Monthly Archives: December 2015

Web Literacy Map

by Elizabeth Dobler

What do students need to know to effectively read online? When discussing effective reading of print texts, teachers generally focus instruction on phonemic awareness, phonics, fluency, vocabulary, and comprehension. Certainly these concepts also apply to online reading, but additional skills and strategies are needed to locate, evaluate, and understand information found online.

Mozilla’s Web Literacy Map describes the core skills and competencies required to read, write, and participate effectively online. This site’s development is led by digital literacy leader Doug Belshaw and Mozilla, a global nonprofit that “uses a community-based approach to create world-class open source software and to develop new types of collaborative activities.” You may be familiar with Mozilla’s web browser, Firefox.

Many educators have contributed to the ongoing development of the Web Literacy Map. This knowledge and feedback help to refine the understanding of the online reading process. Ian O’Bryne, a leader in the field of digital literacies, created a video, Web Literacy Map 1.5, to describe how the Web Literacy Map was created and why it’s important:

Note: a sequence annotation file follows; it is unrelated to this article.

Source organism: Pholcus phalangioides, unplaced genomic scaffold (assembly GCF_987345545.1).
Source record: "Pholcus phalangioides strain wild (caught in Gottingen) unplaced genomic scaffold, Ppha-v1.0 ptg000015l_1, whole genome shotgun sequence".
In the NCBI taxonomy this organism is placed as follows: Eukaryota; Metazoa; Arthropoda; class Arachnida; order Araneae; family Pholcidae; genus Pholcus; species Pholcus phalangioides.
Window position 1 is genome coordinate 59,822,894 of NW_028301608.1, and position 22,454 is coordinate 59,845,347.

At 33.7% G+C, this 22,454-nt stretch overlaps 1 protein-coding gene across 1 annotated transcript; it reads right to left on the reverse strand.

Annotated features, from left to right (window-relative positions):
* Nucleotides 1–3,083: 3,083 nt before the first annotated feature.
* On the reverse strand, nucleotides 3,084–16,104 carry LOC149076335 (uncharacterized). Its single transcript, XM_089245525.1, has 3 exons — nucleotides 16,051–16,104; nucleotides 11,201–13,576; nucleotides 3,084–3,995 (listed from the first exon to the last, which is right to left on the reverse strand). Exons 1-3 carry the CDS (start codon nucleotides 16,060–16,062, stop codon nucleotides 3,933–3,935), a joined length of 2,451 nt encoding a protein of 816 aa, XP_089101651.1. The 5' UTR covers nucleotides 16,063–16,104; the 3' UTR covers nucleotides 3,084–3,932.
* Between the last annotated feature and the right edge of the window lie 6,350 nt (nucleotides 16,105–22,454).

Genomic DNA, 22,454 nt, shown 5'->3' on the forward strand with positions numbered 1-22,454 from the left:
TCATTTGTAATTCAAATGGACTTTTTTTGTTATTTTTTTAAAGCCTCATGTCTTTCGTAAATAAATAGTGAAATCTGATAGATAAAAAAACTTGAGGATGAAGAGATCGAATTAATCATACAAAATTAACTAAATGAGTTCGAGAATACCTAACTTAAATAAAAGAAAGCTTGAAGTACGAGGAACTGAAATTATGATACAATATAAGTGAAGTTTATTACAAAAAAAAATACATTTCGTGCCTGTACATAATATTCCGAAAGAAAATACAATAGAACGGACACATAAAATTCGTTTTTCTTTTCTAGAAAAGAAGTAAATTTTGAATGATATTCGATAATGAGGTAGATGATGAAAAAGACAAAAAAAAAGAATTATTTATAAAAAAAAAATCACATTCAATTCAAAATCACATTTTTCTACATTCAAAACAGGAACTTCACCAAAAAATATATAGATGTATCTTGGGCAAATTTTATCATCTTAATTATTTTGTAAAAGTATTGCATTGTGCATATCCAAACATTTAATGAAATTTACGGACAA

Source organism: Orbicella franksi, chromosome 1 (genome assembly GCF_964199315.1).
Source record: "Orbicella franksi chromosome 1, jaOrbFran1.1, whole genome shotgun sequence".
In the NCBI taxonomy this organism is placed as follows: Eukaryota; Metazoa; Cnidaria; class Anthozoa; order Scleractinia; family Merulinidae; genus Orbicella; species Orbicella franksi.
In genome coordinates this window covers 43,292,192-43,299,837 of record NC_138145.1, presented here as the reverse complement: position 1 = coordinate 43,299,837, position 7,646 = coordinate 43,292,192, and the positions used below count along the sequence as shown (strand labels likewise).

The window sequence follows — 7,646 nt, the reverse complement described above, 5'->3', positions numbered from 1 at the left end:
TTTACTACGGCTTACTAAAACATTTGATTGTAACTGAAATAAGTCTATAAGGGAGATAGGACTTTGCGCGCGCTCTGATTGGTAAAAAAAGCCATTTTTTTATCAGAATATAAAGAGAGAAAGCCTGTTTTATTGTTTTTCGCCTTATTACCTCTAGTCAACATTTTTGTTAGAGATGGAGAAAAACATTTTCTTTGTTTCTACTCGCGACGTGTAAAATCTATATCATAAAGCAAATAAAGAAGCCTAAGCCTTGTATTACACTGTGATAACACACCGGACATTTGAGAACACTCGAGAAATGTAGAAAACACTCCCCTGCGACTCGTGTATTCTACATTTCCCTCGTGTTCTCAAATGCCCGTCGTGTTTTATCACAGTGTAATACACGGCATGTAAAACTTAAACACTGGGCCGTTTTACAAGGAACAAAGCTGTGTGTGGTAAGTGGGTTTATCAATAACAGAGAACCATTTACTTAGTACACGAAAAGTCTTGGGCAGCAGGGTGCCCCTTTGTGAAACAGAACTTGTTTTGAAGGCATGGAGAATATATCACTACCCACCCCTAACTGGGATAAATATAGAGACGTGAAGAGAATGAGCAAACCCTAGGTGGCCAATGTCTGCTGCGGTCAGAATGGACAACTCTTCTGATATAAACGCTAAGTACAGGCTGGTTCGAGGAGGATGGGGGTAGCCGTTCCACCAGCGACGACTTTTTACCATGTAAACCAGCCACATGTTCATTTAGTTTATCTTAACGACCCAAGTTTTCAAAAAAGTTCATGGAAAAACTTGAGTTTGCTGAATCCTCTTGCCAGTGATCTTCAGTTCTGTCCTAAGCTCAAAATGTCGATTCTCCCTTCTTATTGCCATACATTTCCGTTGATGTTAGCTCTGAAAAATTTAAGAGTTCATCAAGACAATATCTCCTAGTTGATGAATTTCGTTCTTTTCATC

The Web Literacy Map is organized into three strands: Explore (Reading the web), Build (Writing the web), and Connect (Participating on the web). For each strand, five competencies are identified as sub-skills that more clearly describe the actions of a Web-literate person who is able to successfully participate in our digital society.

Teachers can use the Map to guide curriculum development and classroom instruction. Lately I have been toying with the idea of a web literacy curriculum – a scope and sequence of skills across grade levels that would build the knowledge and skills our students need to be successful now and in the future, when they are no longer students. For further help in understanding how to teach web literacy skills, Mozilla has also created instructional resources and podcasts that teachers may find helpful. These useful tools, along with the Web Literacy Map, encourage us to “think forward” as we teach.

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